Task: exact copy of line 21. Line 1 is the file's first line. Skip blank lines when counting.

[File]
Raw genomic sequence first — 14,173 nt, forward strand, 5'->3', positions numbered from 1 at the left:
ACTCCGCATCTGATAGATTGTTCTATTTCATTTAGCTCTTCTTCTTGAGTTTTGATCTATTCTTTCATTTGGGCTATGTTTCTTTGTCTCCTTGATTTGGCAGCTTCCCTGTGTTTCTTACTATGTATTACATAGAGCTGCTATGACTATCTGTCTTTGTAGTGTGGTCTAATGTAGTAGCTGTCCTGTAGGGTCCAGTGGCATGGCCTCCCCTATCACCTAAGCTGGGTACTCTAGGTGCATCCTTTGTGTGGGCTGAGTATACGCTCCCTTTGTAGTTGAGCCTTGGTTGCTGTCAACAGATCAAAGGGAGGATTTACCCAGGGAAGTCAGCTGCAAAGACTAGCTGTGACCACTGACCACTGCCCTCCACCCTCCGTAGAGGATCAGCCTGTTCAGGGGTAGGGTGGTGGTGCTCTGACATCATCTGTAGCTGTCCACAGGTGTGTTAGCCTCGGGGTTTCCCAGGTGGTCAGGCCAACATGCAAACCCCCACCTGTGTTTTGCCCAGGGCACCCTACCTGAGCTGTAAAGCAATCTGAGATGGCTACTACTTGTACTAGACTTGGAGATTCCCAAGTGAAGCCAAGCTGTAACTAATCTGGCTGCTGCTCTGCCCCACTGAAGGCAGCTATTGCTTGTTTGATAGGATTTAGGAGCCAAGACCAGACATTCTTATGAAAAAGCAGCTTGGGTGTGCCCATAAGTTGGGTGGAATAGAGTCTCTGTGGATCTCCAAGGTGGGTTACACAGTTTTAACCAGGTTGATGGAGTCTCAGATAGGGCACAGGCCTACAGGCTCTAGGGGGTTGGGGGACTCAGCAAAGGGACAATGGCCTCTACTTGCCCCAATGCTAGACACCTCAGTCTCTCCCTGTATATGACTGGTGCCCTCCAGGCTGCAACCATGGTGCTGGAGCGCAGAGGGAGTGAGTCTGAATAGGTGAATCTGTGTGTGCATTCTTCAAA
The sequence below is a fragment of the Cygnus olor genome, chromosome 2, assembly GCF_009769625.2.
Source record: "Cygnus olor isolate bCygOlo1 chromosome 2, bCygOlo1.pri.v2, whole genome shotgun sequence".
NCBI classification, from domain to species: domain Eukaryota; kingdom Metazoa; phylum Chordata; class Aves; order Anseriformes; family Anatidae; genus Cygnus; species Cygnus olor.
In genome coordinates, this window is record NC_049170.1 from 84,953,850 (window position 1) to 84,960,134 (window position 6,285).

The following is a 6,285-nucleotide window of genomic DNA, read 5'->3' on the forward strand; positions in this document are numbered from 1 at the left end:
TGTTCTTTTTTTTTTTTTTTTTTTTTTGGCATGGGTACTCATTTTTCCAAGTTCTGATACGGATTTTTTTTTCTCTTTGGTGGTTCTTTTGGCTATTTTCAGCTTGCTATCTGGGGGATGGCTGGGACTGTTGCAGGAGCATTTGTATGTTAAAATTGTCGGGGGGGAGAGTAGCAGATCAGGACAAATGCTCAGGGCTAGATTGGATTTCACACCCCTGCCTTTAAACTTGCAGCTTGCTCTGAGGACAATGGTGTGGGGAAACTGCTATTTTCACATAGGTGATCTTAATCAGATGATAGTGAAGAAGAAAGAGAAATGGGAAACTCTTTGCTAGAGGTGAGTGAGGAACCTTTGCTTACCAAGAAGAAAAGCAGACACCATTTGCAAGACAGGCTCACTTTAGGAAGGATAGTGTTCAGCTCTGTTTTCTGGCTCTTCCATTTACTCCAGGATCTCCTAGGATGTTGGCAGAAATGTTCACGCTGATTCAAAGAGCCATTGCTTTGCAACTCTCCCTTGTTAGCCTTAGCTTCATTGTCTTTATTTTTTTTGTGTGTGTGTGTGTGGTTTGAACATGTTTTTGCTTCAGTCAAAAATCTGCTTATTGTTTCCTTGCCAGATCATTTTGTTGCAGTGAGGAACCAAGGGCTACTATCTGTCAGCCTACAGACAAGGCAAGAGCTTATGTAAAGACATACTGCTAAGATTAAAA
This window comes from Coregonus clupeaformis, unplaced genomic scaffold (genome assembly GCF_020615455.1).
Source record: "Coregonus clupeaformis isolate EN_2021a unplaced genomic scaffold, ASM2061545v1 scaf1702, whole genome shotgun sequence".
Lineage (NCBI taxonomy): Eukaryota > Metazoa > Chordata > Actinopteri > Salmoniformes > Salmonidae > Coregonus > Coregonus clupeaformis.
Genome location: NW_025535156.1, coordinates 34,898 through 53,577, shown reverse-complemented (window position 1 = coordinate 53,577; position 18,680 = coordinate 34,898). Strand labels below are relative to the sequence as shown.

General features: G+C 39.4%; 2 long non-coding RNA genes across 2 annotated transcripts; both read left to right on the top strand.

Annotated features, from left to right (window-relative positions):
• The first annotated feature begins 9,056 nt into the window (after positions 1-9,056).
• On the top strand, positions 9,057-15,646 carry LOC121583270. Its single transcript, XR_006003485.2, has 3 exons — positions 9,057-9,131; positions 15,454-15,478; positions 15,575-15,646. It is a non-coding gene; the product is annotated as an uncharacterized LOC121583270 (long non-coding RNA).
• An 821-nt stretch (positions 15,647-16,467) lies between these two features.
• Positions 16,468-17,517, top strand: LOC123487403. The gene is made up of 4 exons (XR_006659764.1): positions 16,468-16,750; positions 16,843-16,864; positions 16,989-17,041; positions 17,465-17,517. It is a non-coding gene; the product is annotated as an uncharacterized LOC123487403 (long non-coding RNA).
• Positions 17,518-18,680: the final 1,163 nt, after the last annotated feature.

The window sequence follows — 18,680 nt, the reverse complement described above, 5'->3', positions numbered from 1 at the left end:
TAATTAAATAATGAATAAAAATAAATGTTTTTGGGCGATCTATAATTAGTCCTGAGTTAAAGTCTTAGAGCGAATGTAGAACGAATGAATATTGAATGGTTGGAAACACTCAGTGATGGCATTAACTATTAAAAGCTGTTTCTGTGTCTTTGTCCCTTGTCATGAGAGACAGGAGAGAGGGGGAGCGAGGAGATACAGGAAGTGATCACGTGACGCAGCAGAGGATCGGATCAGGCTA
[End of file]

TAATTAAATAATGAATAAAAATAAATGTTTTTGGGCGATCTATAATTAGTCCTGAGTTAAAGTCTTAGAGCGAATGTAGAACGAATGAATATTGAATGGTTGGAAACACTCAGTGATGGCATTAACTATTAAAAGCTGTTTCTGTGTCTTTGTCCCTTGTCATGAGAGACAGGAGAGAGGGGGAGCGAGGAGATACAGGAAGTGATCACGTGACGCAGCAGAGGATCGGATCAGGCTA